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Easing Eco-anxiety

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Easing Eco-anxiety

Fear has a great place in individual’s minds, making them suspicious about little things. We witnessed an era where a series of dystopian literature targeted the development of technology. For Orwell, it was Big Brother who would hijack the functioning system of society and a fear of technology assisting in brainwashing people. Huxley took it differently as he described the insinuation of the formation of people with the help of technology. He accentuated the idea of a totalitarian society through the artificial process of social control. In cinematography, The Matrix (1999) is a timeless classic about the future of humanity where reality is blurred, and it illustrates the world that technology has made around. Makes us ponder to question the subjectification of the real world. 

It helps us to understand the realities of technological development and eases the tension about the horrors of technology. The dystopian fiction and cinematography sketched the pros and cons of technological development. 

The function of dystopian art didn’t stop there. The sceptic minds of humans moved toward another stream of fear, which was the catastrophic end of the world with nuclear reactors and wars. The Day After (1983) crafted the attack of nuclear wars. It described the emotions of people living in a small town amid a nuclear attack and struggling for their lives. What strikes them is a fear of sudden death, a horrible and painful last moments. It haunted them and compelled them to move to the streets against the war with protest promulgation:

“The destruction of life as we know it and, at worst, total annihilation.”

It depicted human emotions as an imagined catastrophe that could possibly end life on the face of the Earth. Pandora (2016) was about constructing a nuclear power plant establishment in a rural town. The explosion in the plant emitted radiation, causing a nuclear disaster in the town. The government tried to repress the voices, but it leaked, and the government apologized for being unable to do anything. A moment of pain and grief engulfed the country. Cinema produced a series of movies on the issue of nuclear disasters. It helped us to understand the imagined nuclear catastrophe, which may not be compensable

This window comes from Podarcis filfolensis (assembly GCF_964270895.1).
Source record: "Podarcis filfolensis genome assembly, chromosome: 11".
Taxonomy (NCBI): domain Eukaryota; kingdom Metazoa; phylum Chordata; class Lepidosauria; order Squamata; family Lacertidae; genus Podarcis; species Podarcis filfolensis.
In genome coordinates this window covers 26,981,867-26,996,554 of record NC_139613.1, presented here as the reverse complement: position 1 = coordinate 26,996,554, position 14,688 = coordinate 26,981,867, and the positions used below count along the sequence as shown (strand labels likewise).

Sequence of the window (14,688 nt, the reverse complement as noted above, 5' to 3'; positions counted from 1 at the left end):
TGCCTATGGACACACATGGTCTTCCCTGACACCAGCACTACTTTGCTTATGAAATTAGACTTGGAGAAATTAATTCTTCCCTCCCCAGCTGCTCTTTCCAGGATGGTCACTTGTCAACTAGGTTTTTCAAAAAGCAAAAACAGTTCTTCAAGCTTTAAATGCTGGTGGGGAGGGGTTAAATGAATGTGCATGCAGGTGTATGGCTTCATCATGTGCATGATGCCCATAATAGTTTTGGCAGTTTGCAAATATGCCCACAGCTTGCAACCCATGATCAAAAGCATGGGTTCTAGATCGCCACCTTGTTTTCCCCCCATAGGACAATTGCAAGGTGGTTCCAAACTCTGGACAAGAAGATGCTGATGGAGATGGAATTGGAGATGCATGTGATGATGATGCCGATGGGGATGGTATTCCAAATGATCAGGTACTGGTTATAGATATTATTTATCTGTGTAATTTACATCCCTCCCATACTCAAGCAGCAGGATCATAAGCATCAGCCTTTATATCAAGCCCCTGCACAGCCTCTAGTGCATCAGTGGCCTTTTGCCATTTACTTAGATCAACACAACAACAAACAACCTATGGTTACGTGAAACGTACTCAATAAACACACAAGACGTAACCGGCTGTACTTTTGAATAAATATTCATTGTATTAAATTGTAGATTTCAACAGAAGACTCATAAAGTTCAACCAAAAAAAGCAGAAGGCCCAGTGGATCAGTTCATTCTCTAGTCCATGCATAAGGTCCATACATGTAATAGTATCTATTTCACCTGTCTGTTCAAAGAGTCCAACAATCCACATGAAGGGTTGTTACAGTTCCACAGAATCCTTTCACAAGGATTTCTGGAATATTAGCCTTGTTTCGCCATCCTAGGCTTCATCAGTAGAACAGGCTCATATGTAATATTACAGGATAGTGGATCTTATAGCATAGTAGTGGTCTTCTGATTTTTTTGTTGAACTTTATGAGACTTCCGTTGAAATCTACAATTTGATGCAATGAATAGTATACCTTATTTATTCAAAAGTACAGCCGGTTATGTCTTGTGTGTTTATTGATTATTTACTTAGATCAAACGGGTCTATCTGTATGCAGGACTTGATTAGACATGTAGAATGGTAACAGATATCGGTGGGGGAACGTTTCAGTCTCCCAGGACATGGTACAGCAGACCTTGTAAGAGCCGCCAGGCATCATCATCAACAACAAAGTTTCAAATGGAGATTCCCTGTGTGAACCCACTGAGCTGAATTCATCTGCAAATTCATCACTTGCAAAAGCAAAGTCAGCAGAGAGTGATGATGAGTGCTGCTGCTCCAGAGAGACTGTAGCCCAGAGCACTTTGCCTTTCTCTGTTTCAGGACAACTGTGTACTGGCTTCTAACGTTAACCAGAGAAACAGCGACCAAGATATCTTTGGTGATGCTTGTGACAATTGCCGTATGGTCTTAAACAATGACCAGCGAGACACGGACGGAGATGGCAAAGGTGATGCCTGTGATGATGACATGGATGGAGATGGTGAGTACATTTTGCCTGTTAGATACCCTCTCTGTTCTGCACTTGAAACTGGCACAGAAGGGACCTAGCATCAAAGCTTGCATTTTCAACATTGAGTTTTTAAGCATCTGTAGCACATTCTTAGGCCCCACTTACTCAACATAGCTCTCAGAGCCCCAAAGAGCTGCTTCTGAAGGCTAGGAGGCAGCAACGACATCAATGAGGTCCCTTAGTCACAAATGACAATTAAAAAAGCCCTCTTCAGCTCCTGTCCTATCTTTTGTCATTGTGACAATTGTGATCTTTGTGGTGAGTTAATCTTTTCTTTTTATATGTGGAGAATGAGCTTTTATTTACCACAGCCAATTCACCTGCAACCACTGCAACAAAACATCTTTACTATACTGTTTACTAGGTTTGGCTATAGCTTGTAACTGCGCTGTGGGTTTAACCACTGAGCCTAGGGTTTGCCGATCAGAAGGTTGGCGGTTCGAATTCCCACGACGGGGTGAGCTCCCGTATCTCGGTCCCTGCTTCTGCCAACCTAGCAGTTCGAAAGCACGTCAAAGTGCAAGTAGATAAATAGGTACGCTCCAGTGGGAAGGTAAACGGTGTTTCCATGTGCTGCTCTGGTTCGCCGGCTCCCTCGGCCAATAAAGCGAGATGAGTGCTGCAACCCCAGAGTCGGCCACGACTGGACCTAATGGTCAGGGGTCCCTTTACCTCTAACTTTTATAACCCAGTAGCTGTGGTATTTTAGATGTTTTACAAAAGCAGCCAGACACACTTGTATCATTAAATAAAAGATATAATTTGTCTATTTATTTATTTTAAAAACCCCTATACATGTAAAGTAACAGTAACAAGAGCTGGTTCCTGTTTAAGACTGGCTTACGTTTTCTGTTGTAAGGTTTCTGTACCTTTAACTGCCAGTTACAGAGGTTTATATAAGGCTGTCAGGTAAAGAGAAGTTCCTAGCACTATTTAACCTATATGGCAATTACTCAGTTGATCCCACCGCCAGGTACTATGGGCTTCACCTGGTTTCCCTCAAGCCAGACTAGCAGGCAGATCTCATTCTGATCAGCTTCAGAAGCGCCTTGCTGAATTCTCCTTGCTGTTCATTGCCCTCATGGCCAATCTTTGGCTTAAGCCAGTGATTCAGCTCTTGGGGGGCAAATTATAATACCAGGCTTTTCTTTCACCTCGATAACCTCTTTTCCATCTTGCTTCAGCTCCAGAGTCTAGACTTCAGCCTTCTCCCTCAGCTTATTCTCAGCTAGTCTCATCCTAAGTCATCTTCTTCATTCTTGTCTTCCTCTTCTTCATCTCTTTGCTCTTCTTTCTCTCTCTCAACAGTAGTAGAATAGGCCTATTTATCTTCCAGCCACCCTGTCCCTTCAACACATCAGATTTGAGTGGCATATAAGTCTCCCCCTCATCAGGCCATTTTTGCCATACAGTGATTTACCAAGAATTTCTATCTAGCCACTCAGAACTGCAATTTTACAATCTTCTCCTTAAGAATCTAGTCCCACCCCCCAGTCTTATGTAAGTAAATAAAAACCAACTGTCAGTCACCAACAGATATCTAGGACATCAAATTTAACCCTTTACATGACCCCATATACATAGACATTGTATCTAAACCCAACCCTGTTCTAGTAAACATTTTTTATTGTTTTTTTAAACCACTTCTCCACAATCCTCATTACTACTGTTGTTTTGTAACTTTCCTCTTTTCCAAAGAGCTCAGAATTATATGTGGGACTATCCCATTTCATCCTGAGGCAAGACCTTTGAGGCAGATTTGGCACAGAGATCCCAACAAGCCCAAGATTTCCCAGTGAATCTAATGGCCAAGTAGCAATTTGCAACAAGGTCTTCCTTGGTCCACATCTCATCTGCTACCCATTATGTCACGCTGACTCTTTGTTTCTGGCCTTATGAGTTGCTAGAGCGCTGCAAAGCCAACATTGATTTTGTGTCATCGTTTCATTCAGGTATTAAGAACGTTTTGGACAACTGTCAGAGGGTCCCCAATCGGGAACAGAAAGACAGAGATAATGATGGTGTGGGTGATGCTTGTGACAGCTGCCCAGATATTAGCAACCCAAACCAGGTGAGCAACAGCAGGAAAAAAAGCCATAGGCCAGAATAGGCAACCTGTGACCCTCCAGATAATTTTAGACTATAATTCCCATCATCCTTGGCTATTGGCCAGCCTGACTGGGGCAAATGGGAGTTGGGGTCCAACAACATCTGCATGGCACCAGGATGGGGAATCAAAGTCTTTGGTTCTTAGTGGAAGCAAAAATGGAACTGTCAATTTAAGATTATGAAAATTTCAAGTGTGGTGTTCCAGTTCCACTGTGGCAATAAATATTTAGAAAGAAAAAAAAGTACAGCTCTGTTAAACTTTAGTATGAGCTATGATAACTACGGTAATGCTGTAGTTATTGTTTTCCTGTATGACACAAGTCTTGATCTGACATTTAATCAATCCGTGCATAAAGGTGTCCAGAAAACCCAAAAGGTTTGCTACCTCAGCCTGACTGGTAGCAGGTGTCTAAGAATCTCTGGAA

The dystopian fiction and cinematography have established imagined perceptions about different things. The art of dystopia helped talk about the contemporary or future crisis. It has given voice to things that can happen or may happen in the future, such as developing precautionary measures to use the technology or preventive measures for using nuclear technologies. While it has given both the optimistic and pessimistic outlook of technology, it has prepared us to combat the problem. Nuclear wars are disasters, but accidents are more threatening, as we have witnessed in the incident of Chornobyl. Talking about nuclear plants, writing about them, and making movies on these have set some grounds to talk about the catastrophic conditions. 

The last decade was about the climate crisis. The world is witnessing the climatic crisis in different forms. Connected dots have elaborated the scenario of wildfires in different parts of the world with the rising hideous experience of climate change. Rising temperature heatwaves and global warming are another veneer of climatic disorder. The destruction of the natural world caused the extreme movement of bats in China. It resulted in the spreading of COVID-19. The air quality of cities is worsening and suffocating because of the anthropogenic emission of chemicals in the air. Lahore witnessed the peak of poor air quality. The Air Quality Index (AQI) of Lahore has reached at an unbearable level. 

Climate disasters have created anxiety in the minds of individuals. The fear, which we are experiencing in the form of intense weather, has pushed us to feel what Roland Emmerich tried to describe in The Day After Tomorrow. He established the case of a sudden intensity in weather causing snowfall and falling snowballs from the sky. He managed to create an imagination about climate disasters. 

Anxiety about the climate crisis is referred to as eco-anxiety. Dystopian art helps to ease anxiety in different dimensions. It becomes a voice to talk about the upcoming horrors of climate disasters and provides a dimension to think about the human activities leading to them. Robert Macfarlane wrote about the deterioration of the natural world and gave the example of banks of islands where animals were crawling because of anthropogenic pollution. He asked for dystopian art to write about it, which would provide climate change with a language to address itself. We have developed mechanisms to combat the emission of nuclear radiation from nuclear reactors, or at least writing about it compels authorities to establish some precautionary measures to avoid such disasters. Writing or making films about climate would help to maintain some ground rules about climatic disasters. 

To address climate change, dystopian art needs to talk about the fear of disasters, which can conclude the symbols of life on the planet Earth. A series of movies and novels have been written on the issue. However, it still lags behind the quality and intensity of easing our climate anxiety and creating doubt in the minds of authorities. It is better now to write about the hopeless emotions of our grandsons who would not have a drop of water to drink and may not have good air quality to breathe.  

Jamal Nasir
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Jamal Nasir is research associate at the Institute of Socia and Cultural Studies, working with LokSujag on various projects.

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